Jewish Heritage
Rabbi Dovid Saks
Chanukah - Its History and Significance

The events of Chanukah took place in the land of Israel during
the period of the second Bais Hamikdash (Holy Temple). The
Jews were under the unyielding rule of the Syrian Greek
monarch Antiochus IV. They were subject to harsh decrees.
Circumcision, the study of Torah, and the observance of Shabbos and holidays were strictly forbidden on penalty of death. In addition, the Greeks defiled and contaminated the Temple, and transformed it into a house of pagan worship. Their goal was to divest the Jews of their faith, observances, and belief in G-d, and to force the Jews to adopt the Greek life-style of pagan worship and self-indulgence.

Matisyahu, head of the distinguished priestly Hasmonean family, had five sons. He led a revolt against the Greek army to regain the Temple and the religious freedom of the Jewish people. Matisyahu appointed his son, Yehudah the Maccabee, to succeed him as leader of the revolt. Under his leadership, though outnumbered by a fierce and powerful Greek army, the Maccabees were miraculously victorious. They then liberated and reclaimed the Bais Hamikdash.

The Temple was thoroughly cleansed of any pagan worship, and normal services resumed. One of the Temple's daily services was the kindling of the Menorah, a seven branch candelabra. Only olive oil which was ritually pure was used for the lights. But during the Greek occupation of the temple all the olive oil was made unfit for the service. After a thorough search, one flask of oil was found that still retained its seal of purity. It contained just enough oil to burn for one day. Miraculously, this small amount of oil continued to burn for eight days—the amount of time necessary to acquire more suitable oil.

In commemoration of the two great miracles—our victory over the Greeks and the oil lasting for eight days, our Sages established the holiday of Chanukah. They instituted the lighting of an oil or candle Menorah for eight days, through which G-d's miracle is commemorated and publicized. They also composed the prayer of “Al Hanissim” and added the “Hallel” prayer to our daily service to praise G-d for directing our victory.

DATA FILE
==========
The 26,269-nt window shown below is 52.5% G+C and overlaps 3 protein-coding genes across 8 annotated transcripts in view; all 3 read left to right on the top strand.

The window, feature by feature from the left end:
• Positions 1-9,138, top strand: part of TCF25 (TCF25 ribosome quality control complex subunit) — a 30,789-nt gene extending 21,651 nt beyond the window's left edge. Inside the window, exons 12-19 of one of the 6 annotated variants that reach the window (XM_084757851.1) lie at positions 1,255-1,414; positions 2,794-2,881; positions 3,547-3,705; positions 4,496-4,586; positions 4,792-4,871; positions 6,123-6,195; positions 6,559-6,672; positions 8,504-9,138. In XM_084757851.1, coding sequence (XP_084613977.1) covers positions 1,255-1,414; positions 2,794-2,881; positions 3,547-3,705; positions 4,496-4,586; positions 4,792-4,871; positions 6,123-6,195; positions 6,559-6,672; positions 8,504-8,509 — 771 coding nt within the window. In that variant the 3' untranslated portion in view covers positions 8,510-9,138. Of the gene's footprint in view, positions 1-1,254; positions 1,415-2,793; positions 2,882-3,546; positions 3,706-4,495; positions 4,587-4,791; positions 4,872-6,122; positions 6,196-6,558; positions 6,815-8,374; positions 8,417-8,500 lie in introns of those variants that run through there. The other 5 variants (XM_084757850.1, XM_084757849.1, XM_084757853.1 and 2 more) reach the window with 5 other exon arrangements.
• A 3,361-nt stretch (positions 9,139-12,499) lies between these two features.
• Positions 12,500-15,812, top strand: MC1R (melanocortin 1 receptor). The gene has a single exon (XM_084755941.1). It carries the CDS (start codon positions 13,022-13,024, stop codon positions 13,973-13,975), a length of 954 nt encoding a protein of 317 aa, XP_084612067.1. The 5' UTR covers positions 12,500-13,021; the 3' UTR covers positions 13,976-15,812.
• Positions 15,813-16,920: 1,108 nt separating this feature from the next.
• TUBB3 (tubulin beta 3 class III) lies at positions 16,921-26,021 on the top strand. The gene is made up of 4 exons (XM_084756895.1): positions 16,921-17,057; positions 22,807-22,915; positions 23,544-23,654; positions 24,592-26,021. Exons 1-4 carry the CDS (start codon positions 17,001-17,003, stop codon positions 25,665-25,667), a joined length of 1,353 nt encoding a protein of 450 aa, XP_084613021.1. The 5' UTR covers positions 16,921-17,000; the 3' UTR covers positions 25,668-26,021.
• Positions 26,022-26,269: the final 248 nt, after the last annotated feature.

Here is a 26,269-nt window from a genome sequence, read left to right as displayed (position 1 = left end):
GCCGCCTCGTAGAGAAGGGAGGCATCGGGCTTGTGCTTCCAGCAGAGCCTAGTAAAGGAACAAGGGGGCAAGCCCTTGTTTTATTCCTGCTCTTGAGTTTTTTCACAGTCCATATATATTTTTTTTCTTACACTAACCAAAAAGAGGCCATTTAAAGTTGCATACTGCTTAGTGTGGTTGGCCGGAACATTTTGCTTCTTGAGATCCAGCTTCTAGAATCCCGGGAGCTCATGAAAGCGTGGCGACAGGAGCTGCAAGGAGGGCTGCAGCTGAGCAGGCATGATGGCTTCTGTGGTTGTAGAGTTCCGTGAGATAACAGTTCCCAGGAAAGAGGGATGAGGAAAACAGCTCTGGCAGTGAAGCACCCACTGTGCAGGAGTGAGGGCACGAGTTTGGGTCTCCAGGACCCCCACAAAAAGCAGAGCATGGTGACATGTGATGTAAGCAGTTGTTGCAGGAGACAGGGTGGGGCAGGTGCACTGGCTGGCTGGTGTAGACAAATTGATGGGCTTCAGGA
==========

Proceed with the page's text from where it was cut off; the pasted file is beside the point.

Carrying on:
The name Chanukah is derived from the Hebrew word Chanu —they dedicated, and Chaf Hey — the numerical value of twenty-five. The Jews rededicated the Temple on the 25th day of the Hebrew month of Kislev, in the year 165 B.C.E. The tradition of Chanukah lives on today, 2180 years later.

This year Chanukah begins Sunday night December 6th
Each weekday evening the Menorah is lit after sunset. One fulfills the Mitzvah by having the candles burn for at least l/2 hour.
On Friday, the Menorah is lit prior to the Shabbos candles. One should use longer candles for the Menorah so that the lights burn for at least one and a half hours. On Saturday night, Havdalla is recited at the conclusion of Shabbat and then the Menorah is lit.

In order to publicize G-d's great miracle, the Menorah is lit in the presence of the entire household and near a window so that it may be seen from the street. Although one Menorah may be lit for the entire family, many have the custom for each family member to light an individual Menorah.
The first night of Chanukah, one candle is lit—the rightmost one when facing the Menorah. One additional candle is lit on each of the following nights.
When lighting the candles, we light from left to right, so that the newer candle is lit first.
On the first night of Chanukah, three blessings are recited before the kindling of the Menorah. On the following nights, two blessings are recited before kindling the Menorah. (The Shechayanu blessing is recited only on the first night.)
Transliterated texts of the blessings can be found below. In the spirit of the joyous occasion, traditional Chanukah songs are sung.
While the Jews were in the desert, traveling from Egypt to the Land of Israel, G-d commanded them to construct a Mishkan (Tabernacle) - a large Temple that they were able to dismantle and transport while traveling, and erect when they encamped. On the 25th day of Kislev, less than three months after they
began working, the artisans and skilled workers completed all the components of the Mishkan. G-d told Moshe (Moses) to wait until a later date to erect the Mishkan. G-d assured Moshe that the date that they completed the Mishkan would not be ignored. There would be a time in the future, during the second Temple, that the Jews would rededicate the Temple on the same date that they completed the Mishkan in the desert, the 25th day of Kislev. The date would then be celebrated and commemorated as the Holiday of Chanukah.